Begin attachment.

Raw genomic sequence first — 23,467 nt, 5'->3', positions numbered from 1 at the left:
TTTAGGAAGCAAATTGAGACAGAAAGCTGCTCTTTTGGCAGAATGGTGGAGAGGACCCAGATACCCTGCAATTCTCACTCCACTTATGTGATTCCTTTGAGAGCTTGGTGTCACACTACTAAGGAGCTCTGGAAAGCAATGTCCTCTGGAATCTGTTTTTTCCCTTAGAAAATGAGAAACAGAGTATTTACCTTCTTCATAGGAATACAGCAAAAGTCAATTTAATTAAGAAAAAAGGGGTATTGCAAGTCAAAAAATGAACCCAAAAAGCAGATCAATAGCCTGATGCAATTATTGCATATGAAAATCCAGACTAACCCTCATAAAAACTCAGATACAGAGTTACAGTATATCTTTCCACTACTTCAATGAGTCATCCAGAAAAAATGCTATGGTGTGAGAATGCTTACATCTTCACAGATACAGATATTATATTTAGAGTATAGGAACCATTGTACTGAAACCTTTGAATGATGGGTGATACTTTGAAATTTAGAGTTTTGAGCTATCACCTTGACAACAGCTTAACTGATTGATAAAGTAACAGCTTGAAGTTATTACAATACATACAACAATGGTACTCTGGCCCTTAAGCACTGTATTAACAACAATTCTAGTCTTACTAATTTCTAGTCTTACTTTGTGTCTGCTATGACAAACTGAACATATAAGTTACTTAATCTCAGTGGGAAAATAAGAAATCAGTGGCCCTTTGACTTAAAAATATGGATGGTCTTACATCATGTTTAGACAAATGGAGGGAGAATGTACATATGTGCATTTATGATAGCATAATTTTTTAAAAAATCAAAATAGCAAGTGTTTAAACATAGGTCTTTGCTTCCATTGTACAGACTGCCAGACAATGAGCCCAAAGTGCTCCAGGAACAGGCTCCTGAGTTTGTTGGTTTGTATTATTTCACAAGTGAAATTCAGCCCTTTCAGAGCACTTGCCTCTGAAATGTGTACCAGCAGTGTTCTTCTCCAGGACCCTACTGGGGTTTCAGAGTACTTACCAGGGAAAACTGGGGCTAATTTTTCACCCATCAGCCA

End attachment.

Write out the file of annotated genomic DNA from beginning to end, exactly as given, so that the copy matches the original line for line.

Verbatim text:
Raw genomic sequence first — 23,467 nt, 5'->3', positions numbered from 1 at the left:
TTTAGGAAGCAAATTGAGACAGAAAGCTGCTCTTTTGGCAGAATGGTGGAGAGGACCCAGATACCCTGCAATTCTCACTCCACTTATGTGATTCCTTTGAGAGCTTGGTGTCACACTACTAAGGAGCTCTGGAAAGCAATGTCCTCTGGAATCTGTTTTTTCCCTTAGAAAATGAGAAACAGAGTATTTACCTTCTTCATAGGAATACAGCAAAAGTCAATTTAATTAAGAAAAAAGGGGTATTGCAAGTCAAAAAATGAACCCAAAAAGCAGATCAATAGCCTGATGCAATTATTGCATATGAAAATCCAGACTAACCCTCATAAAAACTCAGATACAGAGTTACAGTATATCTTTCCACTACTTCAATGAGTCATCCAGAAAAAATGCTATGGTGTGAGAATGCTTACATCTTCACAGATACAGATATTATATTTAGAGTATAGGAACCATTGTACTGAAACCTTTGAATGATGGGTGATACTTTGAAATTTAGAGTTTTGAGCTATCACCTTGACAACAGCTTAACTGATTGATAAAGTAACAGCTTGAAGTTATTACAATACATACAACAATGGTACTCTGGCCCTTAAGCACTGTATTAACAACAATTCTAGTCTTACTAATTTCTAGTCTTACTTTGTGTCTGCTATGACAAACTGAACATATAAGTTACTTAATCTCAGTGGGAAAATAAGAAATCAGTGGCCCTTTGACTTAAAAATATGGATGGTCTTACATCATGTTTAGACAAATGGAGGGAGAATGTACATATGTGCATTTATGATAGCATAATTTTTTAAAAAATCAAAATAGCAAGTGTTTAAACATAGGTCTTTGCTTCCATTGTACAGACTGCCAGACAATGAGCCCAAAGTGCTCCAGGAACAGGCTCCTGAGTTTGTTGGTTTGTATTATTTCACAAGTGAAATTCAGCCCTTTCAGAGCACTTGCCTCTGAAATGTGTACCAGCAGTGTTCTTCTCCAGGACCCTACTGGGGTTTCAGAGTACTTACCAGGGAAAACTGGGGCTAATTTTTCACCCATCAGCCA